The pandemic came and they left. No, we’re not talking about guests. They returned as soon as travel restrictions were lifted.
This is about the staff. Dealing with understaffing in hotels might be the new big challenge emerging as a consequence of the pandemic.
Today, there are countless unfilled positions in the hospitality industry worldwide. For example, there are nearly 1.6 million openings in the United States alone, but barely any applicants to fill them. Things are similar in the UK and other markets.
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This creates new challenges for an industry still reeling from months of lockdown, restrictions and uncertainty.
Unfortunately, there’s no single solution to the problem. But on the bright side, there’s one approach that can address several aspects of this issue.
An old challenge takes on a new dimension
Finding and retaining skilled staff wasn’t easy for hoteliers before the pandemic either. The hospitality industry has always had a comparatively high turnover, reaching nearly 74% in the US in 2016. The pandemic only made things worse.
During lockdown companies furloughed good employees or let go of entire seasoned teams to avoid going under. However, once hotels reopened and wanted to rehire, many former staff didn’t come back. Many of them have found jobs in other industries that demand fewer hours, offer more stability and better pay. As a result, 94.5% of hotels claim to be understaffed to some degree.
Impacts of staff shortages on hotels
Staff shortages negatively affect hotels in many ways. First, existing teams carry a heavier burden. They work longer hours, have too many tasks and may suffer from anxiety or burnout as a result. This leads to deteriorating service and a reduced offering (e.g. limited opening hours of dining venues). Once the guest experience suffers, a hotel’s reputation will begin to decline as well.
Even hotel staff training falls short due to the lack of time which results in lower productivity, especially among inexperienced team members. Having to close venues or stop selling rooms is the worst-case scenario because you’re losing revenue despite demand.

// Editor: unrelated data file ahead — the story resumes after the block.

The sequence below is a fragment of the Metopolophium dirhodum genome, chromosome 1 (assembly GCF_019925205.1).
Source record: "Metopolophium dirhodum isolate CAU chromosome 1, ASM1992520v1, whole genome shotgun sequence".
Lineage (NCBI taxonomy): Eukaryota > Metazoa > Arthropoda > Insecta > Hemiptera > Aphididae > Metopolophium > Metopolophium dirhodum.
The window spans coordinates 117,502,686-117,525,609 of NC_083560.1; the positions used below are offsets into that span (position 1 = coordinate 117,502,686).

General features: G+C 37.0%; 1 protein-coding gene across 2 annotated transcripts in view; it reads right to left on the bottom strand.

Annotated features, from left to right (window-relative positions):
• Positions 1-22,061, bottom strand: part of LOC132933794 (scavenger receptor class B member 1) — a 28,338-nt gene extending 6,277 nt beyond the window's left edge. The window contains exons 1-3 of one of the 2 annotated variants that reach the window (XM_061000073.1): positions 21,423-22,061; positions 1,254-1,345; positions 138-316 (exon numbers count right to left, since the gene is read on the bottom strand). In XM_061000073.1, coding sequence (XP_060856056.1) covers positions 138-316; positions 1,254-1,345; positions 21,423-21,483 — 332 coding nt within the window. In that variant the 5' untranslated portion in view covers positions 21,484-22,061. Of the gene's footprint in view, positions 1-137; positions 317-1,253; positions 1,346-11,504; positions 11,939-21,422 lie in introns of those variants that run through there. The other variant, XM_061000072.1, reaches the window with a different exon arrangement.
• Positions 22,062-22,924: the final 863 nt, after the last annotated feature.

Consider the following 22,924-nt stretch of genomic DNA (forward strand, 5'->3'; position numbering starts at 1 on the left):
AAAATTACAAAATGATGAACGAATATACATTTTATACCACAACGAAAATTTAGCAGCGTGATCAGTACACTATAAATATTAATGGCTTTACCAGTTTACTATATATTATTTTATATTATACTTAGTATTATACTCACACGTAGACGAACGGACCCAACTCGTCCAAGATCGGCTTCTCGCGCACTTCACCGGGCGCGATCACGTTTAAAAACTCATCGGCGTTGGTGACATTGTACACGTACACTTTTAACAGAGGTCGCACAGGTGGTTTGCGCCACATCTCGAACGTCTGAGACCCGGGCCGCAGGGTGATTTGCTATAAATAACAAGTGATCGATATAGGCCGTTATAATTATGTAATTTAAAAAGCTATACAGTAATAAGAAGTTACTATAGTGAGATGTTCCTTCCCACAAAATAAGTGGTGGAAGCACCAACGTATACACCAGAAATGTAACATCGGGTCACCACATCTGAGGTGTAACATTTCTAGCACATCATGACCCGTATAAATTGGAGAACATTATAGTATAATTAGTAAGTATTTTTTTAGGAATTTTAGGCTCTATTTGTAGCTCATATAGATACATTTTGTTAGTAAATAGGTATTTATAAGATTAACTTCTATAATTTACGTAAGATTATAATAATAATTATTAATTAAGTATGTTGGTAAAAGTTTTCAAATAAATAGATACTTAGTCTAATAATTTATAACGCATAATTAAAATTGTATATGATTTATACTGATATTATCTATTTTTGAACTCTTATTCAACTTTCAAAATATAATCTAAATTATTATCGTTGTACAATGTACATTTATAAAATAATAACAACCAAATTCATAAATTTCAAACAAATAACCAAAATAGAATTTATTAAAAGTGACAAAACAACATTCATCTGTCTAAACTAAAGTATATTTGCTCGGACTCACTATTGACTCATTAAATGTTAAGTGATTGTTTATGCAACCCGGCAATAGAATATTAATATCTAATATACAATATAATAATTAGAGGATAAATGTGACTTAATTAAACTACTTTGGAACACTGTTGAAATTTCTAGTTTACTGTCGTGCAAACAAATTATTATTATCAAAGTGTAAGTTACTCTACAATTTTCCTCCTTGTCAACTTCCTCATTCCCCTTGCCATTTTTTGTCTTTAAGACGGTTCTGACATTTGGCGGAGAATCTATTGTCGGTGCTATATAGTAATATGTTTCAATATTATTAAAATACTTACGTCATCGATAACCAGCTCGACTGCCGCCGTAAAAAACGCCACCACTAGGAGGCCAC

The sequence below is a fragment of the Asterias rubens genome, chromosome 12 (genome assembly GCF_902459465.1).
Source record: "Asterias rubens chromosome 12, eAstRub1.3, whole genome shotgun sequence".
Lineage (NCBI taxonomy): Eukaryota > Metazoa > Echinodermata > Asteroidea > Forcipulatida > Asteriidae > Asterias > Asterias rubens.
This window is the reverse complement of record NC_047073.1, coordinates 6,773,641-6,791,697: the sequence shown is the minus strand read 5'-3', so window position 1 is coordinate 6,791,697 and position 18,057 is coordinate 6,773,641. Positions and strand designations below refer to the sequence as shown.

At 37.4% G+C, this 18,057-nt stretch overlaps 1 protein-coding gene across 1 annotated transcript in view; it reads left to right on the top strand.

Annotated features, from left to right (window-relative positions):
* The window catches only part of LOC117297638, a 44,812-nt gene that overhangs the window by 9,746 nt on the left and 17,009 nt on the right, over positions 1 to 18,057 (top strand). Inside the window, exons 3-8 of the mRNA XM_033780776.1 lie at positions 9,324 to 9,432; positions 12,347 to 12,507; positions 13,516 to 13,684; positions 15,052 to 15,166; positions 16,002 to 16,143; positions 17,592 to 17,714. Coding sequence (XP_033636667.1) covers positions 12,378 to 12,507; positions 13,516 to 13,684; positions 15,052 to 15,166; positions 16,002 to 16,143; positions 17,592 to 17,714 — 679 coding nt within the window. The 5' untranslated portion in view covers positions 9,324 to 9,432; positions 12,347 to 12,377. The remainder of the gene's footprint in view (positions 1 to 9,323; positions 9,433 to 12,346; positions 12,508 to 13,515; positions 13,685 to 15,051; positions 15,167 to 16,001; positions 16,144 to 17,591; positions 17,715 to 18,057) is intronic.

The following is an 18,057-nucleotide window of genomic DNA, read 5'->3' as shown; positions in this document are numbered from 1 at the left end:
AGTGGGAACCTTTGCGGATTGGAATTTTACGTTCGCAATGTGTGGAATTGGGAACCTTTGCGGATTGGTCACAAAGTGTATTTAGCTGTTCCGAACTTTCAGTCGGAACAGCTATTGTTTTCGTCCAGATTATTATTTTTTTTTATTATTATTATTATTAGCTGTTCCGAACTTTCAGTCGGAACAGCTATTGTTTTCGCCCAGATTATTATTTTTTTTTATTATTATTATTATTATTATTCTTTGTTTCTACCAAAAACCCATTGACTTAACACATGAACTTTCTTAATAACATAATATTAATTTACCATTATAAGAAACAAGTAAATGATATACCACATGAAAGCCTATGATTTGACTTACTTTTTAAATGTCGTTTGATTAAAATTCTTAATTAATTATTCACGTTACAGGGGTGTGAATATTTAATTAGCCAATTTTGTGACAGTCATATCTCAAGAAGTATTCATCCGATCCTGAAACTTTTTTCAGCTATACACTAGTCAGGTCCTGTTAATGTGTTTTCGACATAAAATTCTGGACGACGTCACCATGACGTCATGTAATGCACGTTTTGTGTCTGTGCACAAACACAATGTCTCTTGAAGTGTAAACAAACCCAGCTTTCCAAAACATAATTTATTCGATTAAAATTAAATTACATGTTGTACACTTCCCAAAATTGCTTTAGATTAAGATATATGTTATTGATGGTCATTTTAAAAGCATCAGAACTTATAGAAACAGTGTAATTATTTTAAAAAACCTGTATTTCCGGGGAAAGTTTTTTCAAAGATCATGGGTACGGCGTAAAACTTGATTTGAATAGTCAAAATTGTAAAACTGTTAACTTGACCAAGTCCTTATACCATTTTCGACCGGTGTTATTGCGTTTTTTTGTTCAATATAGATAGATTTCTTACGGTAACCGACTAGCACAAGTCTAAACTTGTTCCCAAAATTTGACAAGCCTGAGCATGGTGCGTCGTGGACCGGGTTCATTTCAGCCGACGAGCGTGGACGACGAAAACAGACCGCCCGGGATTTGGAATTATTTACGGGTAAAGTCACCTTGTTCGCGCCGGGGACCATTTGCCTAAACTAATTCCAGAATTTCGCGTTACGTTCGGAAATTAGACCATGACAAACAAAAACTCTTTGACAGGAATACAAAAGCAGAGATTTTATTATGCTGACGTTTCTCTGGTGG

Many hotels have recognized these challenges and attempt to win new staff through higher pay and better benefits. It’s a good idea to make your workplace more attractive this way. Be ready for your profitability to take a hit initially though, at least until productivity is back up and you can boost RevPAR.
Source: Hotel Effectiveness historical wage data, >5,000 hotels in the U.S.
It’s important to note that not all hotels are equally impacted by this problem. Around 5.3% of properties say they have no staffing issues. This begs the question: What do these less affected hotels have in common?
The answer is simple: these properties leverage the power of automation much more than their suffering counterparts.
Let’s see how that could look at your hotel.
Automation as the lifesaver for understaffed operations
The goal of automation is simply to save time on repetitive, manual, time-consuming tasks. In front office, this includes check-in/-out, sending confirmation emails, upselling and repeatedly answering the same questions.
Take online check-in as an example where automation can free up your team’s time and create a smoother guest experience. The system prompts travelers to supply their ID and credit card prior to arrival. Once they arrive, they only need to pick up their key from the reception. If you send guests a mobile key, you eliminate this waiting time, and they can access their room directly. This streamlines your guests’ arrival process and frees up your team for other tasks and more meaningful interactions.